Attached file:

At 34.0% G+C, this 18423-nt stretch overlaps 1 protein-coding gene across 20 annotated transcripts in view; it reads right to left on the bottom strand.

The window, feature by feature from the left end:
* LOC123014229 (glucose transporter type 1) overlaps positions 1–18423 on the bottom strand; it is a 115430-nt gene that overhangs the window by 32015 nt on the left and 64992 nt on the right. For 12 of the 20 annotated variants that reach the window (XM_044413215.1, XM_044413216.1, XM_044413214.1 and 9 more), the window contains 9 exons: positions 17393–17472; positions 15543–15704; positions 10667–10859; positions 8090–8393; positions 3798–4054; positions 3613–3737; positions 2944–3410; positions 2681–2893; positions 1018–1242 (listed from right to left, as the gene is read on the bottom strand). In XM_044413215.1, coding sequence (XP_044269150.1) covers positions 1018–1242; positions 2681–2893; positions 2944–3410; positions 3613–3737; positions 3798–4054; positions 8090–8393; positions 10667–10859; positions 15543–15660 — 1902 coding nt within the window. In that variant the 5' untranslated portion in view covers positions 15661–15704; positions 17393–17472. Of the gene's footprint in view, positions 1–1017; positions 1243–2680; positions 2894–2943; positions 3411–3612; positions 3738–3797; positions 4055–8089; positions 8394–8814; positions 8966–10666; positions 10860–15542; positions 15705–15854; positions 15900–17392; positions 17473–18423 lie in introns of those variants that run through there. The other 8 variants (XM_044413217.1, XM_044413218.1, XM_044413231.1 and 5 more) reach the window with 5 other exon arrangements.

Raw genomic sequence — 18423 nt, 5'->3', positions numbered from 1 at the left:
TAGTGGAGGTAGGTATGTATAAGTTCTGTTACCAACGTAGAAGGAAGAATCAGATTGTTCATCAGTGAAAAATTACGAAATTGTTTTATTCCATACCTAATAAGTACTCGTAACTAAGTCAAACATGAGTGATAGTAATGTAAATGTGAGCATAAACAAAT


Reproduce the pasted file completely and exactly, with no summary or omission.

At 34.0% G+C, this 18423-nt stretch overlaps 1 protein-coding gene across 20 annotated transcripts in view; it reads right to left on the bottom strand.

The window, feature by feature from the left end:
* LOC123014229 (glucose transporter type 1) overlaps positions 1–18423 on the bottom strand; it is a 115430-nt gene that overhangs the window by 32015 nt on the left and 64992 nt on the right. For 12 of the 20 annotated variants that reach the window (XM_044413215.1, XM_044413216.1, XM_044413214.1 and 9 more), the window contains 9 exons: positions 17393–17472; positions 15543–15704; positions 10667–10859; positions 8090–8393; positions 3798–4054; positions 3613–3737; positions 2944–3410; positions 2681–2893; positions 1018–1242 (listed from right to left, as the gene is read on the bottom strand). In XM_044413215.1, coding sequence (XP_044269150.1) covers positions 1018–1242; positions 2681–2893; positions 2944–3410; positions 3613–3737; positions 3798–4054; positions 8090–8393; positions 10667–10859; positions 15543–15660 — 1902 coding nt within the window. In that variant the 5' untranslated portion in view covers positions 15661–15704; positions 17393–17472. Of the gene's footprint in view, positions 1–1017; positions 1243–2680; positions 2894–2943; positions 3411–3612; positions 3738–3797; positions 4055–8089; positions 8394–8814; positions 8966–10666; positions 10860–15542; positions 15705–15854; positions 15900–17392; positions 17473–18423 lie in introns of those variants that run through there. The other 8 variants (XM_044413217.1, XM_044413218.1, XM_044413231.1 and 5 more) reach the window with 5 other exon arrangements.

Raw genomic sequence — 18423 nt, 5'->3', positions numbered from 1 at the left:
TAGTGGAGGTAGGTATGTATAAGTTCTGTTACCAACGTAGAAGGAAGAATCAGATTGTTCATCAGTGAAAAATTACGAAATTGTTTTATTCCATACCTAATAAGTACTCGTAACTAAGTCAAACATGAGTGATAGTAATGTAAATGTGAGCATAAACAAAT